The week leading up to the Armory show is hectic, and more than a few galleries, with their energies dedicated to exhibiting at the show, slide through March barely able to keep their heads above water. Still, the energy is palpable in many spaces as gallerists and collectors prepare for a weekend of art. Last Thursday, the Leica Gallery buzzed at its opening for Amy Arbus and Curtice Taylor.
I assumed that most of that energy came from people coming to see Arbus’s work, but Taylor’s work, with its textures and its sometimes fervid examination of color, played a perfect counterpoint. Here were Taylor’s garden photographs, capturing seemingly timeless landscapes, alongside Arbus’s black and white portraits on the streets of the city. The juxtaposition was striking.
Taylor has a strong sense of contrast and depth. While he might sacrifice a certain degree of precision in the lines demarcating different spaces, the result is a seamless dream, where flowers and light and sky melt into each other. Taylor shifts the pathways and hedges off-center, resulting in images where space contracts toward the viewer. Similarly, in Surreal Spring, trees frame and hem in the view, and the neat, clean hedgerow beneath the chaotic branches above serve to ground the image in contrasts. While the neat line across the top of the hedge suggest a solid and permanent space, it serves instead as a foundation for an open view of light and sky beyond. Still, the sky is framed by the trees on either side and their jumbled branches above. This is a gateway to a timeless world.
If Taylor aims for the universal, Arbus aims for the particular, if not outright peculiar. Her portraits from the 80s speaks to our culture’s current obsession with that time period, but their composition and their subjects carry them far beyond trend. Visitors will recognize many of the locations, and New Yorkers will recognize the eccentrics, but Arbus ultimately presents a rumination on the city. We aren’t in the territory of Whitman or Ginsberg, who press for limitless catalogues of difference and idiosyncrasy. Instead, we’re in an earnest (if at times playful) cityscape. You get the sense that the subjects are serious about the image they are portraying of themselves and that the photographs permeate more than the veneer of life on the streets. In Fingernail Extensions for instance, we are greeted by a woman with unusual fingernails smoking a cigarette, and while she may not embody the fame of Madonna or Elvis Costello, her portrait is no less sincere and no less important. All of Arbus’s subjects are, on the one hand, singular, decked out in styles that define their personalities, but, on the other hand, leveled, hemmed in by a city whose contours embrace such a diversity of experiences that no single one can claim to be king or queen, heir to the empire. The value of the exhibit is the sense that Arbus’s subjects are familiar, and they are likely familiar simply because we see ourselves (albeit perhaps from another time) in them.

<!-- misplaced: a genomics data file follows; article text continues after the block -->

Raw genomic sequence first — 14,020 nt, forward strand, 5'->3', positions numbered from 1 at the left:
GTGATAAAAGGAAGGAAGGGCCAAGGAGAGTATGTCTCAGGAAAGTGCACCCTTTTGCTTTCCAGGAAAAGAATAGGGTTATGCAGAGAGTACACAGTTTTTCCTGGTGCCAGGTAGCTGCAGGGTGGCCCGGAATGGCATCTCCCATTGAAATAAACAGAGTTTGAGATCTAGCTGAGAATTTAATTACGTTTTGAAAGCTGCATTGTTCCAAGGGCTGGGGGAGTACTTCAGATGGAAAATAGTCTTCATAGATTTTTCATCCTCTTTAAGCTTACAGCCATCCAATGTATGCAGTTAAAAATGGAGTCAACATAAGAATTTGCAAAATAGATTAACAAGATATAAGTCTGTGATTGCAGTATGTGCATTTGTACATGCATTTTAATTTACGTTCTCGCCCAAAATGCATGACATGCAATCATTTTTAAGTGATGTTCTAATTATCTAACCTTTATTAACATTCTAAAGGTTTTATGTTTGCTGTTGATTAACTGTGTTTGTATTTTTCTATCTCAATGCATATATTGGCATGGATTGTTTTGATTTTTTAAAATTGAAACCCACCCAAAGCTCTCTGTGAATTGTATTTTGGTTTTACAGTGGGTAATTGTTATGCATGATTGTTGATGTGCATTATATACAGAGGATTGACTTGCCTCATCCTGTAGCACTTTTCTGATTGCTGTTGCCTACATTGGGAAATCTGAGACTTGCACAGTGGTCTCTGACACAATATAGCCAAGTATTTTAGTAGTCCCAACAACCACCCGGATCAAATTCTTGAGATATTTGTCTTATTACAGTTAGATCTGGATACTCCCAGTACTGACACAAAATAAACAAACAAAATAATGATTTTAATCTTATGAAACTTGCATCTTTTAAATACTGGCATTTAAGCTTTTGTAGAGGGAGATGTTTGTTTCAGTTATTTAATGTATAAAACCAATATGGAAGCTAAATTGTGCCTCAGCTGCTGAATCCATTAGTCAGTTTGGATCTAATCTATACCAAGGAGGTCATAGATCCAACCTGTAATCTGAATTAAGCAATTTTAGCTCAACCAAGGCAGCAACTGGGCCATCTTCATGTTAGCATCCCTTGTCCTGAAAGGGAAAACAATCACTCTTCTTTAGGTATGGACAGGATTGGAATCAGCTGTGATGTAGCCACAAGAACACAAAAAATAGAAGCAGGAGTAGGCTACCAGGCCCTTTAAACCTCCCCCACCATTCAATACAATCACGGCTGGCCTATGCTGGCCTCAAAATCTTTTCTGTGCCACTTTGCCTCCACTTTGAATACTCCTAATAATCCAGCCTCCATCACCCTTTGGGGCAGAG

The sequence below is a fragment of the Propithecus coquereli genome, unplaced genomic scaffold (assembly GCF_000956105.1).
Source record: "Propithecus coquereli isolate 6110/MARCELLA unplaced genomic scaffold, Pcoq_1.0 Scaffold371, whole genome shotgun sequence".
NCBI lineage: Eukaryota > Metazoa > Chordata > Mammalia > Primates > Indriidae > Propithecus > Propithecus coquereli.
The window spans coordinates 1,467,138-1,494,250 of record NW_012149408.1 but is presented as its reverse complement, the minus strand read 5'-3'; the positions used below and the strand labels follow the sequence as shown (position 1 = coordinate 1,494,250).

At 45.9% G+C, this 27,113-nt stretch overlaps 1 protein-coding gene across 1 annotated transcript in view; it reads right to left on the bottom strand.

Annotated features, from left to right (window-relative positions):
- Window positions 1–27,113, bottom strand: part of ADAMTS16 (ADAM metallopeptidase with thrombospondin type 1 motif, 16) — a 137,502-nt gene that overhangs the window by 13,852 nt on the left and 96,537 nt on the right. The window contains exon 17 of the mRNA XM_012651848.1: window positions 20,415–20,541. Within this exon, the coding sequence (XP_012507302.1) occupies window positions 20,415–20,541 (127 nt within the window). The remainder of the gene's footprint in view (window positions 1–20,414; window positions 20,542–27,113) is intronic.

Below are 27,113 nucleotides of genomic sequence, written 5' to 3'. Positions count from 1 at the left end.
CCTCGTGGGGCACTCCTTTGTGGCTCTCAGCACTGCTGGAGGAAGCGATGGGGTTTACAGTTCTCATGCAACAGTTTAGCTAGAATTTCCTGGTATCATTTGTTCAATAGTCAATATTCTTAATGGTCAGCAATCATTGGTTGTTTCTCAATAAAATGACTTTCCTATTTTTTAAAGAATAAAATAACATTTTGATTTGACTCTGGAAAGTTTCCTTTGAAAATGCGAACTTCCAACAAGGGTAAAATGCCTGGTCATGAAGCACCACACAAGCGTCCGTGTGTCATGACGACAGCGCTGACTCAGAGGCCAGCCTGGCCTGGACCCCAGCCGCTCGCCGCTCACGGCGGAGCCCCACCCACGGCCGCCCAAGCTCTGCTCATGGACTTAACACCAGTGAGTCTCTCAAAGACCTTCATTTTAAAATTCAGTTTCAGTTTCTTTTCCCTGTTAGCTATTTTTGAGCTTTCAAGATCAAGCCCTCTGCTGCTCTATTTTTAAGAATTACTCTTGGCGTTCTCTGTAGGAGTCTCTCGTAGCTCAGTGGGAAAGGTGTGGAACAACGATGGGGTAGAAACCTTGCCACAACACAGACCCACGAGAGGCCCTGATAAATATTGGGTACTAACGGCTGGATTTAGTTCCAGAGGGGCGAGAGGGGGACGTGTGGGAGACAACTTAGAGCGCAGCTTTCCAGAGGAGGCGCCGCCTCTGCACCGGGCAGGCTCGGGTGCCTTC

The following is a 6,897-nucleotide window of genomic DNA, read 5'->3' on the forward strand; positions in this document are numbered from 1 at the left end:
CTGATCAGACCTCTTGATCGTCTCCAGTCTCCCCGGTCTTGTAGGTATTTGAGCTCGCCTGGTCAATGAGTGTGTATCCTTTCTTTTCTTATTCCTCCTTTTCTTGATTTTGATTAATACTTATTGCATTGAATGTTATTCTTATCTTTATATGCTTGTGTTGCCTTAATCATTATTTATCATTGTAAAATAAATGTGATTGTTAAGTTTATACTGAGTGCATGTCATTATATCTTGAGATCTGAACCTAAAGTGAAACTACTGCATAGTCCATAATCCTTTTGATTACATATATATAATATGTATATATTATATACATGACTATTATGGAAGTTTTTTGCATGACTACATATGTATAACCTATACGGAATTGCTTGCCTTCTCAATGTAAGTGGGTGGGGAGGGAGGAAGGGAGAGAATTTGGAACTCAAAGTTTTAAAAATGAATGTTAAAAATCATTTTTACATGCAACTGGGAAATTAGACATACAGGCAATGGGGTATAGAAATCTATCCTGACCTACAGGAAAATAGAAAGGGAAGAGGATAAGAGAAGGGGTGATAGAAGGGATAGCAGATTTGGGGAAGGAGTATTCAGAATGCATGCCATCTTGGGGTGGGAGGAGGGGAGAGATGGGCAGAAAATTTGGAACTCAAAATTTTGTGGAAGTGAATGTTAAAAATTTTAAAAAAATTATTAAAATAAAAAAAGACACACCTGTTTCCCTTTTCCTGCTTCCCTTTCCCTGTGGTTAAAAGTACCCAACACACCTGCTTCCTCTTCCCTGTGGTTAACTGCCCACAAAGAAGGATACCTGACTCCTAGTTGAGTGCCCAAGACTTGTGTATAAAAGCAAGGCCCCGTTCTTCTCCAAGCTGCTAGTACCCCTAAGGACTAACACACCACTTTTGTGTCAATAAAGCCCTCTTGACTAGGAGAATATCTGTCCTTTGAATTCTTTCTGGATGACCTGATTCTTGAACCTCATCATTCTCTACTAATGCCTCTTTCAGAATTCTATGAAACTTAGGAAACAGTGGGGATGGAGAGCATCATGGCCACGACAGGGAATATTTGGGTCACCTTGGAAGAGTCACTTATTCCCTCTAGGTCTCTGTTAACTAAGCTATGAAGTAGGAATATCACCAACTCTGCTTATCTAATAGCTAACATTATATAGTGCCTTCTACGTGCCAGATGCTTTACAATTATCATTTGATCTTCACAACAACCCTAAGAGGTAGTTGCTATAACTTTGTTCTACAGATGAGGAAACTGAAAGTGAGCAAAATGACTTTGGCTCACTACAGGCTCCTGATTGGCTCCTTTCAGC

Go to see Arbus, but do not neglect Taylor. If you do, you’ll miss the contrast, and you will ultimately miss the door to the city swinging open before you.
On the Street 1980-1990 and Transforming Nature: Gardens and Landscapes, is on view at Leica Gallery in New York City through April 19, 2014.
Roger Thompson is the Senior Editor for Don’t Take Pictures, an art critic, and Professor at Stony Brook University in Long Island, New York.